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Bilingual Education: comparing the Territories

By emd 16 September 2009 24

[First filed: September 16, 2009 @ 06:34]

I’ve just been watching Four Corners on ABC TV, and they had a very interesting story about bilingual education in Northern Territory public schools. You can check out the details here.

In short, English literacy tests showed that some NT public schools had poor results. The NT government decided that bilingual teaching – where students learn in both their local indigenous language and in English – was the cause of the problem, and mandated a minimum four hours per day (and school is only a 6 hour day with an hour or more of lunch breaks) in English. This was despite evidence that some schools in NT where teaching is predominantly in English also had poor results. Teachers talked about the cultural importance of preserving indigenous language, and the schools role in community and culture.

Here in Canberra, we have public primary schools with popular bilingual programsTelopea’s French, Yarralumla’s Italian (used to be at Lyons), and Mawson’s Chinese programs for example. It is considered to be a sign of greater language ability and a useful life skill to have children speaking more than one language fluently.

So how did we end up with a country where at one end, children are seen to be smarter for going to a school where they learn in two languages, while at the other end of the country children are no longer allowed to learn bilingually even though the indigenous language is used by nearly everyone else in their local community?


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Bilingual Education: comparing the Territories
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Hells_Bells74 7:21 pm 18 Sep 09

Hadn’t even stopped to think of it quite like that Granny.

That’s very strong and I am a little surprised no one stopped to listen to that yet, basically what Djuwalpi Marika said and what you have been saying in other words that is.

Granny 3:36 pm 18 Sep 09

I’m glad it worked out so well for you and your family, Fishbat. However, the story highlights the fact that not everybody feels this way:

Yirrkala is a community in north east Arnhem Land with a long cultural tradition and a strong view about preserving its language. The community has produced some of the country’s best known Aboriginal leaders, including well known musician Mandawuy Yunupingu who oversaw bilingual education as a former principal at the school. There the community simply told Four Corners they wouldn’t be taking any notice of the minister’s directive.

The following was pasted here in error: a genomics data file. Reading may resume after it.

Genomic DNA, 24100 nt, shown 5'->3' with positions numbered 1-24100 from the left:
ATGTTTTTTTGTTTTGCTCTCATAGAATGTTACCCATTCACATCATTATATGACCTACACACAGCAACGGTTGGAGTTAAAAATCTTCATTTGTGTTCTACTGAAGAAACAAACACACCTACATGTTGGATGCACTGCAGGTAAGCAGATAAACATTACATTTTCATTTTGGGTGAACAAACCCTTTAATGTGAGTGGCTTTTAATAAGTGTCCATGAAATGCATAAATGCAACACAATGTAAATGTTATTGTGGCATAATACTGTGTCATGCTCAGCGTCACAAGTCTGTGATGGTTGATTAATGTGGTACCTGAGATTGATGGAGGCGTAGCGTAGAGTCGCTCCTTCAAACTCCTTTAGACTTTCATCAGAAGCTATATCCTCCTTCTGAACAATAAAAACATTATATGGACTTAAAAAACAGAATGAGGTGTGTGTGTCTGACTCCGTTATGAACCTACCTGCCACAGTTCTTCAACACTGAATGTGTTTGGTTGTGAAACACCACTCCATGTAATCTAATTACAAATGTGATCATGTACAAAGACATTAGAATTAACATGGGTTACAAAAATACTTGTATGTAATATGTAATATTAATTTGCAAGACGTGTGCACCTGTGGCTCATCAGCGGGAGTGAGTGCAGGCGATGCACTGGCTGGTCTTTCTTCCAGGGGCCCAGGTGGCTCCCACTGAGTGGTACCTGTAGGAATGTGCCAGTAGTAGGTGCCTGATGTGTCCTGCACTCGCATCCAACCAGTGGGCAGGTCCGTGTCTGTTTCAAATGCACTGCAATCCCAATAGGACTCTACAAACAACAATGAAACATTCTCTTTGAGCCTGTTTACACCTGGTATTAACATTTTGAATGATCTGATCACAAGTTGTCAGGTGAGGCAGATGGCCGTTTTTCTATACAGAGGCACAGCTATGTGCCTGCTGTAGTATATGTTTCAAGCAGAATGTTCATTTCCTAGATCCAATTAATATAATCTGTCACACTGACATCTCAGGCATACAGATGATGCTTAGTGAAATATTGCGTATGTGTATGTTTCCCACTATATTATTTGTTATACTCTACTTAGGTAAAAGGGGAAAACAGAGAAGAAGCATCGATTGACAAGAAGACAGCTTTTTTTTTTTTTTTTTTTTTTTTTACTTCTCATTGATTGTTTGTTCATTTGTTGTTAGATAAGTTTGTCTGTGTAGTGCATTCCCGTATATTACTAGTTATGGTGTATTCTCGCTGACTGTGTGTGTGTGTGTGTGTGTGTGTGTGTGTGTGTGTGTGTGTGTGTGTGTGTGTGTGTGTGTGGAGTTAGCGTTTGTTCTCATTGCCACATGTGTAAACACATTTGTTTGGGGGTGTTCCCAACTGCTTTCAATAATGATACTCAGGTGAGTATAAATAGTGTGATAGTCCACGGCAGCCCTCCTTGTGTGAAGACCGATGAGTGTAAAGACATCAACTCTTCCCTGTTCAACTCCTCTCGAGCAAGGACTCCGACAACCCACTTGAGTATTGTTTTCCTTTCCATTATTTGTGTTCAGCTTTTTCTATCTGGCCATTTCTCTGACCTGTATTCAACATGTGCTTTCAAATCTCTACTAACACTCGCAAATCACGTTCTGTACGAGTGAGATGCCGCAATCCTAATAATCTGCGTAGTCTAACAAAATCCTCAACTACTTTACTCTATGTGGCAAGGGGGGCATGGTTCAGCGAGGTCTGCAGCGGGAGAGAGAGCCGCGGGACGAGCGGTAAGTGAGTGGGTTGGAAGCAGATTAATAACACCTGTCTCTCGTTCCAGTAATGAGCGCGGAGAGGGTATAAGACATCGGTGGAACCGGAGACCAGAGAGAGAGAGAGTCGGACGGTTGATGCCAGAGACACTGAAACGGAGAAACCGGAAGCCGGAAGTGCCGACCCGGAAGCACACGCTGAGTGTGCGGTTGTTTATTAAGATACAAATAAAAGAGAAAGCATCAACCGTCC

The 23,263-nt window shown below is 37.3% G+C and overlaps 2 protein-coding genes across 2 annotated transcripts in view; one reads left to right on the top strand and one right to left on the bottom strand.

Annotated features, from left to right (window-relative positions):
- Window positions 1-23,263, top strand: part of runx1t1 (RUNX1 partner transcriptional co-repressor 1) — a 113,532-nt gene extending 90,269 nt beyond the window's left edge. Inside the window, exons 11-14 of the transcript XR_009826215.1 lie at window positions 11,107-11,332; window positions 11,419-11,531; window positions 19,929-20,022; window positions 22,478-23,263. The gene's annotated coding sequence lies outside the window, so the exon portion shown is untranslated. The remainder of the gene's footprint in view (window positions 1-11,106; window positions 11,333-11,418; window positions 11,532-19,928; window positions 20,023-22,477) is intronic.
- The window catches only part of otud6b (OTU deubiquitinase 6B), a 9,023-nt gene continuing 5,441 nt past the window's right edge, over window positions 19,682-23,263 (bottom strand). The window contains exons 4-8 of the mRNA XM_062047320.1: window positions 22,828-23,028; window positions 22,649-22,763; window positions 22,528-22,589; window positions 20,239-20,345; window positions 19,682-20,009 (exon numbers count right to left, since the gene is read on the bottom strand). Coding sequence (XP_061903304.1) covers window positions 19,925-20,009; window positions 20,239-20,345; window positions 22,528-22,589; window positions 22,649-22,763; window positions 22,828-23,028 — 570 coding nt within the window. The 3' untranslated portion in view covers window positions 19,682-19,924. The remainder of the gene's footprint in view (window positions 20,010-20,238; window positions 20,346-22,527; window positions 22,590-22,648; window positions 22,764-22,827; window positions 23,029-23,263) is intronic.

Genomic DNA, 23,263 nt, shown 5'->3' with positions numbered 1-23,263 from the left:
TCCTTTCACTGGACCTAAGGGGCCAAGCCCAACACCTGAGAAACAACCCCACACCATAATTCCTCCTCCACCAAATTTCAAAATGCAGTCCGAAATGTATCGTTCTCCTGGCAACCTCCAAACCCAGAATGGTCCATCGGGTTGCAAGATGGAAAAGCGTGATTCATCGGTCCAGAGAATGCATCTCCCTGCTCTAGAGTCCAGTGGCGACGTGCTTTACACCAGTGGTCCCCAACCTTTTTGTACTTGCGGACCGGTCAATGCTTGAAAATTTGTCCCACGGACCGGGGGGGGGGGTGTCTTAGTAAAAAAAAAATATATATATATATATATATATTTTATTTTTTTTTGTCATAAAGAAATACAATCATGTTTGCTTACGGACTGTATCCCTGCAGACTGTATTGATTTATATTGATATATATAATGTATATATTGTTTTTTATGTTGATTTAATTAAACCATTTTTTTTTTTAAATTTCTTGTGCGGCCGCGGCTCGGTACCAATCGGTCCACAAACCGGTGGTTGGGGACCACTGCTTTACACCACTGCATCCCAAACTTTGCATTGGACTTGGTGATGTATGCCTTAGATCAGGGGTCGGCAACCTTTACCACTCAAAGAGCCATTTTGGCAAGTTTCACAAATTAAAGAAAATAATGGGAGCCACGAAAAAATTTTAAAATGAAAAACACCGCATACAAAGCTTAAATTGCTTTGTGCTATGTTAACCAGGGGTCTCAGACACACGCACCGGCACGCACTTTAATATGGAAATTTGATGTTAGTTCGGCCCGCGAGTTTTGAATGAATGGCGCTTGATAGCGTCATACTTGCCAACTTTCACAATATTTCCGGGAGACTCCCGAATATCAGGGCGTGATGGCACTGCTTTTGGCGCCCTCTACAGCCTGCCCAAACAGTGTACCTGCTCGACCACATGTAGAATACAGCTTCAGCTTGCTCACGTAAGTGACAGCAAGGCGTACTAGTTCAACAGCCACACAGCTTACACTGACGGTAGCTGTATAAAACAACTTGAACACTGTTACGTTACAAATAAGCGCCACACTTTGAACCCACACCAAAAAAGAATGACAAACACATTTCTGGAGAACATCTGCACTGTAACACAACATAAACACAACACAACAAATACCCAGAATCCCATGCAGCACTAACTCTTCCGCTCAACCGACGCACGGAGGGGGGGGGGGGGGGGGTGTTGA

“They want to westernise Yolngu people, they want to leave us in the mainstream culture like a whiteman. We don’t want to live like that.” Djuwalpi Marika

I simply think it should be up to the community, that’s all, and that ideally at least some of the teachers would come from within the community itself.

Fishbat 2:31 pm 18 Sep 09

My second language was learnt at home despite attending an all english speaking public school. Allthough I have no relatives here, I was fortunate enough to have a family unit that cared about our heritage and maintained an integrated approach of our historical culture to that of mainstram english Australia.
To have done otherwise would have been neglect to my siblings and I. had there been greater focus on tangental cultural learning, we would not have been allowed to integrate and participate in the broader Australian community as there is no real application for this knowledge to the general public. We all have jobs, homes and pay our taxes and are raising the future taxpayers as well.
My second language continues to be passed on by my parents, siblings and I outside of school time – its fun learning our culture of times past and if they want to get serious about it they can take intesive study later in life on their own bat.
Our family heritage is assured without sanitised intervention.

ACTing like a Mama 12:58 pm 18 Sep 09

From my understanding of the show, it didn’t seem a problem in getting teachers into the community – it was keeping them. Apparently the average stint at the particular community in question was anywhere from 1 term – 8months. The one teacher that had been there for a few years, said that the teachers (for whatever reason) do not stay long enought to develop relationships between both the children and the community itself (leading to inconsistent education etc). So, more to the point of trying to get teachers to come in, the education department in consultation with the community need to look at ways to have these teachers want to stay and contribute.

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